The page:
“That sounds good,” Tony says. Our waitress arrives and we are freed from one another's conversation for a minute or two. After she leaves, we stick to non-controversial topics like school and homework. It is all terribly boring, which is not something our diner excursions used to be.
Of course, I blame Chuck. And Joni, for being with Chuck.
I can see her trying to watch Ted without appearing to watch Ted. I know she can read the back of his head like the rest of us can read a facial expression.
We make it through the meal. Tony becomes voluble about a church retreat his parents are threatening to send him on.
“That's just plain wrong,” Chuck declares, spearing a french fry.
After we finish eating, we head to the pinball machines at the back of the diner. Let me tell you—nothing can compare to putting the entirety of your fate in a small metal sphere that bounces across light, sound, and plastic. The machines still only cost a quarter, and each of us has our superstitions. I always play best when I use a Georgia or Rhode Island quarter. Tony is partial to Pennsylvania and Maryland. Ted, I know, has a stack of Connecticuts in a drawer at home; sometimes we swap in the cafeteria to build our own caches.
Tony and I always take turns off the same machine, decked out in gold lights and Elvis. It plays “Love Me Tender” if you break 10,000. “Can't Help Falling in Love” greets you at 25,000. A losing shot ends with “Heartbreak Hotel.”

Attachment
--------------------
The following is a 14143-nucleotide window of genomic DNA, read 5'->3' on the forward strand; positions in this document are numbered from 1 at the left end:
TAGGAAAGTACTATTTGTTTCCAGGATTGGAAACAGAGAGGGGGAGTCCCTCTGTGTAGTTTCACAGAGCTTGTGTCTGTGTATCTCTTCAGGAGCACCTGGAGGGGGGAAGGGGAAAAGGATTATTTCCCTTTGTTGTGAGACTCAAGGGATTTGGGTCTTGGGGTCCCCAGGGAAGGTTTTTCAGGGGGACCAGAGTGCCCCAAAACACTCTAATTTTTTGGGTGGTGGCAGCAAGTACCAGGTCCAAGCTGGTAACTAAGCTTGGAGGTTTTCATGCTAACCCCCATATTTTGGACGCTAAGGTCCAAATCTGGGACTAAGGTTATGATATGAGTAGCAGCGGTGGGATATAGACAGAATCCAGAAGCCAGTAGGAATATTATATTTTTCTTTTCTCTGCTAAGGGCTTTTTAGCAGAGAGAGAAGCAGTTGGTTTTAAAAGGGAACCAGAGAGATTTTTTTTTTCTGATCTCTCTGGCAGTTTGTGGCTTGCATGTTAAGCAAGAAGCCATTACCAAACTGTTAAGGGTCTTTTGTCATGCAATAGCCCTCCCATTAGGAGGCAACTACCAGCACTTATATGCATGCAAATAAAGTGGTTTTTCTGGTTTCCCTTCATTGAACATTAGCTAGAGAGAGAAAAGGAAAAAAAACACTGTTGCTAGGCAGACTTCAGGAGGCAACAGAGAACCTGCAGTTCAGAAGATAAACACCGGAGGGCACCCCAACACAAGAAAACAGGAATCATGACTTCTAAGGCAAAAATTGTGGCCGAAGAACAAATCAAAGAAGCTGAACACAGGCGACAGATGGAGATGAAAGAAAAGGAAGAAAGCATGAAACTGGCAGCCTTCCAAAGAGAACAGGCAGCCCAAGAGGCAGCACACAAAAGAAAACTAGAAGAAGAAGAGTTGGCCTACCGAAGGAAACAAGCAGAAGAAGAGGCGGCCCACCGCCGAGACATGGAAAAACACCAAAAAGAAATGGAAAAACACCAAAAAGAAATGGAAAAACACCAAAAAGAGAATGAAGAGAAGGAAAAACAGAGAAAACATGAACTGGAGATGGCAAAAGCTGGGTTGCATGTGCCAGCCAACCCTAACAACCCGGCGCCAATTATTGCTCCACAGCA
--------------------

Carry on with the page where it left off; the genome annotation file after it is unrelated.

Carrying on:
Chuck commandeers his own machine—sometimes he splits flippers with Joni, sometimes he chooses to go it alone, with her cheering him on.
About fifteen minutes after we start playing, Ted and Jasmine come over.
“What are you g*y boys doing?” he asks me and Tony.
“Who are you calling a g*y boy, loser?” Chuck shouts out.
“Uh, Chuck?” I say. “He was talking to me. And Tony.”
But Ted isn't going to let it pass. He slaps a Connecticut quarter onto Chuck's machine.
“I got next game,” he says. “You better make this one good.”
Since it's Tony's turn on Elvis, I fade back a little. As Ted hawk-eyes Chuck's game, Jasmine steps beside me.
“What are you up to?” I ask her.
She smiles flirtatiously. “Who says I'm up to anything?”
Jasmine has always been a little bit after me, if only because she knows I'll never go for her.
“Are you and Ted a thing now?”
“Hardly. He just needs someone to talk to. He doesn't need anyone to talk about—he's already got that.”
We both look over and see him glaring at Chuck and Joni. Chuck is clearly uncomfortable with this, but he doesn't know how to handle it without looking like a brute (which clearly won't go over well with this crowd). He plays a tense game of pinball. And as anybody knows, a tense game of pinball is a doomed game of pinball. He barely hits 8,000 before guttering out his last shot. He looks a little stunned at the score, then moves to the side of the machine so Ted can get his play.
I already know Ted is going to win. He's damn good at pinball. And he wants it bad.
Joni looks like she's waiting for someone to pull an alarm. She knows what's going to happen, too. She puts her hand on Chuck's shoulder, already near the comforting zone.
Ted sees this and plays harder. Tony's game ends at a respectable 16,749. It's my turn, but I don't move. We're all watching Ted now.